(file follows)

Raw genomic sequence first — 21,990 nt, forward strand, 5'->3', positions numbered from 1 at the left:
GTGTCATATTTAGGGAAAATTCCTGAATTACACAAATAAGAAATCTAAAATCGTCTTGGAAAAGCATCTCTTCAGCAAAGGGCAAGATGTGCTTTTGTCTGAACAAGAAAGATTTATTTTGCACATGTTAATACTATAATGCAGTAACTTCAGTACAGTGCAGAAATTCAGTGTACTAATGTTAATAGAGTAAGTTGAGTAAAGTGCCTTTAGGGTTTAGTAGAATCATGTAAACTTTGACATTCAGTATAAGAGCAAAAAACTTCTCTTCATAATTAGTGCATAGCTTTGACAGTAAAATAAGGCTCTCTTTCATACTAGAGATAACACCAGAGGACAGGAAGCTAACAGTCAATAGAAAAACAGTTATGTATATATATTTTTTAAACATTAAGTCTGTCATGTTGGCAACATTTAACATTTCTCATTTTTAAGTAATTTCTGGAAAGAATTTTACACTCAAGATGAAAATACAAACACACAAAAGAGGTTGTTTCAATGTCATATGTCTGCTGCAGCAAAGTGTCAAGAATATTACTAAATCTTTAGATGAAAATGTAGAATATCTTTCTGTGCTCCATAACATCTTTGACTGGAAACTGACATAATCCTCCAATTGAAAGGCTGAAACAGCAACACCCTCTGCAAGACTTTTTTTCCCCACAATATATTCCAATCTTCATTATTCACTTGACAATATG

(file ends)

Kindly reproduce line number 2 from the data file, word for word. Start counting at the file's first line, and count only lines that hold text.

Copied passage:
GTGTCATATTTAGGGAAAATTCCTGAATTACACAAATAAGAAATCTAAAATCGTCTTGGAAAAGCATCTCTTCAGCAAAGGGCAAGATGTGCTTTTGTCTGAACAAGAAAGATTTATTTTGCACATGTTAATACTATAATGCAGTAACTTCAGTACAGTGCAGAAATTCAGTGTACTAATGTTAATAGAGTAAGTTGAGTAAAGTGCCTTTAGGGTTTAGTAGAATCATGTAAACTTTGACATTCAGTATAAGAGCAAAAAACTTCTCTTCATAATTAGTGCATAGCTTTGACAGTAAAATAAGGCTCTCTTTCATACTAGAGATAACACCAGAGGACAGGAAGCTAACAGTCAATAGAAAAACAGTTATGTATATATATTTTTTAAACATTAAGTCTGTCATGTTGGCAACATTTAACATTTCTCATTTTTAAGTAATTTCTGGAAAGAATTTTACACTCAAGATGAAAATACAAACACACAAAAGAGGTTGTTTCAATGTCATATGTCTGCTGCAGCAAAGTGTCAAGAATATTACTAAATCTTTAGATGAAAATGTAGAATATCTTTCTGTGCTCCATAACATCTTTGACTGGAAACTGACATAATCCTCCAATTGAAAGGCTGAAACAGCAACACCCTCTGCAAGACTTTTTTTCCCCACAATATATTCCAATCTTCATTATTCACTTGACAATATG